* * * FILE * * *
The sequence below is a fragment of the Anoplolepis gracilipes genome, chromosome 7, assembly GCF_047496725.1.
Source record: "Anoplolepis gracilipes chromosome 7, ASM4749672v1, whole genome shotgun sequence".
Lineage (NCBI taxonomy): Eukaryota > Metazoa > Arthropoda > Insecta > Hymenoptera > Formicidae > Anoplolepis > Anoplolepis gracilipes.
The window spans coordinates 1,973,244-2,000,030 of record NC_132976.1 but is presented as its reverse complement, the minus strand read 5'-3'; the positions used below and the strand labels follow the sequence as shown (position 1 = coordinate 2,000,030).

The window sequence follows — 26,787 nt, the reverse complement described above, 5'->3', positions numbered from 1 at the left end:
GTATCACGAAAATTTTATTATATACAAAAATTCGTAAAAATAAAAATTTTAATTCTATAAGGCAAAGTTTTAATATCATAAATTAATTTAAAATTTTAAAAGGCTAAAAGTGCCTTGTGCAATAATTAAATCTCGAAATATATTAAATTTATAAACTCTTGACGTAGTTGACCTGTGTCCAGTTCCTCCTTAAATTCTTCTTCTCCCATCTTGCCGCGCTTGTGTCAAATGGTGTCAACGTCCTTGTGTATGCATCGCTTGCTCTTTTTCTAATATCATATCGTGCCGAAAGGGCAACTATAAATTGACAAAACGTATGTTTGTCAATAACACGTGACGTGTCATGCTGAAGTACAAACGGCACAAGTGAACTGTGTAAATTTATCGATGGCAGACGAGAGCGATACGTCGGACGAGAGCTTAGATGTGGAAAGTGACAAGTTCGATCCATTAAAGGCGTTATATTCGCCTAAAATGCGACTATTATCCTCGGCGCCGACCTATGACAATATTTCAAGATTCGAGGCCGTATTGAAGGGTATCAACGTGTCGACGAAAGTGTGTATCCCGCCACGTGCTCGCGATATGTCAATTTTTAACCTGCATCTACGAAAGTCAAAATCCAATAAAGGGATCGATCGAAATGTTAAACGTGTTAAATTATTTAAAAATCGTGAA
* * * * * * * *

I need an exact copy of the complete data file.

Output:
The sequence below is a fragment of the Anoplolepis gracilipes genome, chromosome 7, assembly GCF_047496725.1.
Source record: "Anoplolepis gracilipes chromosome 7, ASM4749672v1, whole genome shotgun sequence".
Lineage (NCBI taxonomy): Eukaryota > Metazoa > Arthropoda > Insecta > Hymenoptera > Formicidae > Anoplolepis > Anoplolepis gracilipes.
The window spans coordinates 1,973,244-2,000,030 of record NC_132976.1 but is presented as its reverse complement, the minus strand read 5'-3'; the positions used below and the strand labels follow the sequence as shown (position 1 = coordinate 2,000,030).

The window sequence follows — 26,787 nt, the reverse complement described above, 5'->3', positions numbered from 1 at the left end:
GTATCACGAAAATTTTATTATATACAAAAATTCGTAAAAATAAAAATTTTAATTCTATAAGGCAAAGTTTTAATATCATAAATTAATTTAAAATTTTAAAAGGCTAAAAGTGCCTTGTGCAATAATTAAATCTCGAAATATATTAAATTTATAAACTCTTGACGTAGTTGACCTGTGTCCAGTTCCTCCTTAAATTCTTCTTCTCCCATCTTGCCGCGCTTGTGTCAAATGGTGTCAACGTCCTTGTGTATGCATCGCTTGCTCTTTTTCTAATATCATATCGTGCCGAAAGGGCAACTATAAATTGACAAAACGTATGTTTGTCAATAACACGTGACGTGTCATGCTGAAGTACAAACGGCACAAGTGAACTGTGTAAATTTATCGATGGCAGACGAGAGCGATACGTCGGACGAGAGCTTAGATGTGGAAAGTGACAAGTTCGATCCATTAAAGGCGTTATATTCGCCTAAAATGCGACTATTATCCTCGGCGCCGACCTATGACAATATTTCAAGATTCGAGGCCGTATTGAAGGGTATCAACGTGTCGACGAAAGTGTGTATCCCGCCACGTGCTCGCGATATGTCAATTTTTAACCTGCATCTACGAAAGTCAAAATCCAATAAAGGGATCGATCGAAATGTTAAACGTGTTAAATTATTTAAAAATCGTGAA